Story Collecting Workshop, August 2003
James Culver, Jr. an American children's story author, Rebecca Martin, an American ESL teacher and Alex Bud, a British university student facilitated our first story collecting workshop.
After a formal meeting where objectives were explained, people were invited to come to Aba House at their own convenience to tell their stories. And for the month of August we collected and collected. Now we will edit, organize and re-convene next summer to continue.
The idea is to introduce non-Ghanaians to a unique culture through the words of the people who live in it. We have a story from Esther, a young girl who lives to sing in her church choir and a story from a fetish priest in a remote village... and everything in-between.
Talk True's story (excerpt)
My full name is Patrick Thomas Danyo. I am Wednesday born, that is Kwaku. K-W-A-K-U, but my popular name is Talktrue.
This story is some of my experiences, the hardships and goodships I could tell in the world up to date.
I was born in a countryside village called Kibi, in Eastern Region. My mother and father are coming from Volta Region, from Dzodze, border town. We are many people. I was in the middle. When I was born, the people say okra mouth. Okra mouth is gossip, gossip, when they see certain cases, they talk. I was clever. When I see anything I take the picture.
Because my parents were not educated, we the children don't know about schooling. The hurt we have seen is famine and little, little hunting. There was that going on in our locality, so we are used to that, more than the schooling. We have not seen the improvement in people's lives for us to copy.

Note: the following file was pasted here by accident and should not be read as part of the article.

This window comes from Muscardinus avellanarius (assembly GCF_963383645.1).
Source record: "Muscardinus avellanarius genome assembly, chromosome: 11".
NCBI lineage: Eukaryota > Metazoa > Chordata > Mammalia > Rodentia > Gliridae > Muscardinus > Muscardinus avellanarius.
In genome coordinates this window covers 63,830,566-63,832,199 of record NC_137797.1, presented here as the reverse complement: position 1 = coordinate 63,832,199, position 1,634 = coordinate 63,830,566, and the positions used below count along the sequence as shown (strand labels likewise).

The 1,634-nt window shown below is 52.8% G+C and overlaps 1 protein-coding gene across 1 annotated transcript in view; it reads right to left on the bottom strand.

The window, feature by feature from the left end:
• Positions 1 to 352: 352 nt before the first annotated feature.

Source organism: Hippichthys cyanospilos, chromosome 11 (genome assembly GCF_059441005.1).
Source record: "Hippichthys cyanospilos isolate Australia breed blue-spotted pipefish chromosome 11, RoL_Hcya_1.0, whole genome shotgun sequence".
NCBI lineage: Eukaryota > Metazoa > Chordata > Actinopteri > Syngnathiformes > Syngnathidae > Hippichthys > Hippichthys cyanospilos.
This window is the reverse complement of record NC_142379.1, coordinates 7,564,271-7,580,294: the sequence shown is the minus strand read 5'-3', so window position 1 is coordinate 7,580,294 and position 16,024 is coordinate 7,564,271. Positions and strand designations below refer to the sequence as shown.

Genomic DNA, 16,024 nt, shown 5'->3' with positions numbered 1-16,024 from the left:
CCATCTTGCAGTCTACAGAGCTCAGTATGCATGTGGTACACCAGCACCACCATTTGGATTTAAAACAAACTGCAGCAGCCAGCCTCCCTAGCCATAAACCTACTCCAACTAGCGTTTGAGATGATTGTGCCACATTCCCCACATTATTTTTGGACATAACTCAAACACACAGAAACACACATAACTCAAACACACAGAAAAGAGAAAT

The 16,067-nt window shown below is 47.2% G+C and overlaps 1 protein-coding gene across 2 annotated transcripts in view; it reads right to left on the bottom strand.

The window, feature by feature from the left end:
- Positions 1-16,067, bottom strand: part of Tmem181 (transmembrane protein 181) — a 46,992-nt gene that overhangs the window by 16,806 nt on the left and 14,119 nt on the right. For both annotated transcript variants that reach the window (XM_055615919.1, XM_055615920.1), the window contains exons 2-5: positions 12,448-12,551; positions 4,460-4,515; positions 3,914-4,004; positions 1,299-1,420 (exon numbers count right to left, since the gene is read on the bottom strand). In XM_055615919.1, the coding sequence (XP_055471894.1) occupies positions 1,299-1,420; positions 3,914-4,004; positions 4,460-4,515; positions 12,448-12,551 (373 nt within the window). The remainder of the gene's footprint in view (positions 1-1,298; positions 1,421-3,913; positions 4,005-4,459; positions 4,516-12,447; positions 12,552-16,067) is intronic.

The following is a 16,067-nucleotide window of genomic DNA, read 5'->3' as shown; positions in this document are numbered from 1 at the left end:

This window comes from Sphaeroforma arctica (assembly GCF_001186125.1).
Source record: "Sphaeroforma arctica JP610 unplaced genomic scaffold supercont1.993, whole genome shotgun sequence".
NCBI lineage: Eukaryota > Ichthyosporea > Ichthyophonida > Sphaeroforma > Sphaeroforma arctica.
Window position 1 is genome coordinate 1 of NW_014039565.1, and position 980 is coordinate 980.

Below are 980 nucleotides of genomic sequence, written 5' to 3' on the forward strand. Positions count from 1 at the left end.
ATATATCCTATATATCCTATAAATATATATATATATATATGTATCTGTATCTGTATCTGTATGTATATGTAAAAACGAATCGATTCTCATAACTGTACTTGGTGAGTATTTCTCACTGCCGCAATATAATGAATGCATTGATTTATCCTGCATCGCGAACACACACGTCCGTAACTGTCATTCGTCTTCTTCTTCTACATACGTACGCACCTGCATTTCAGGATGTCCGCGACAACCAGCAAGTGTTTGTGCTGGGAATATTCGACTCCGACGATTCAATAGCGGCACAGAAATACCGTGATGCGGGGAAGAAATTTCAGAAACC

There was a certain woman called Ama Duku. She lives in Kibi Mines near Zongo. Ama Duku knows the importance of education. She would come from her house to our house, holding one penny to deceive me. Go. Bathe. Dress up for school, take this penny, she would say. She was too busy to go to school, but she said she was sending me to listen to the teacher and come back to her house to tell her.
I don't know exactly my age at that time. You have to raise up your hand and hold it over over your head on the other side to touch your ears. That would prove you are fit for school. Maybe six years of age.
Ama Duku continued this for some time. If I came from school and she was not in the house, I would wait to tell her what the teacher said. At times, I would say, today I went to school for you.
I was doing this for some time before I got to know, oh-I was not doing this for her. What makes me know the difference is I could see a little neatness in my life. When we go to school, we wash our clothes, our fingernails-they inspect them-and our teeth and hair. At times, too, I would dress up, tell my parents I was going to school, but go to bush instead. The teachers then would come looking for me, come to the house. When I was in school, I was always very good to them, obedient. They always look for me!
By Class Five, I know the improvement in school. I know how school is. I know how to run the school, the activities, and I have friends who come to look for me, to call me in the morning. I always go then. By so doing, I know how to read very well. When the people want someone to read, they come to Talktrue. I was boss of reading.
Progress, progress. I was a hard-working guy...
Talk True and Rebecca
James Culver Jr.
Esther and Angela
Rebecca and Alex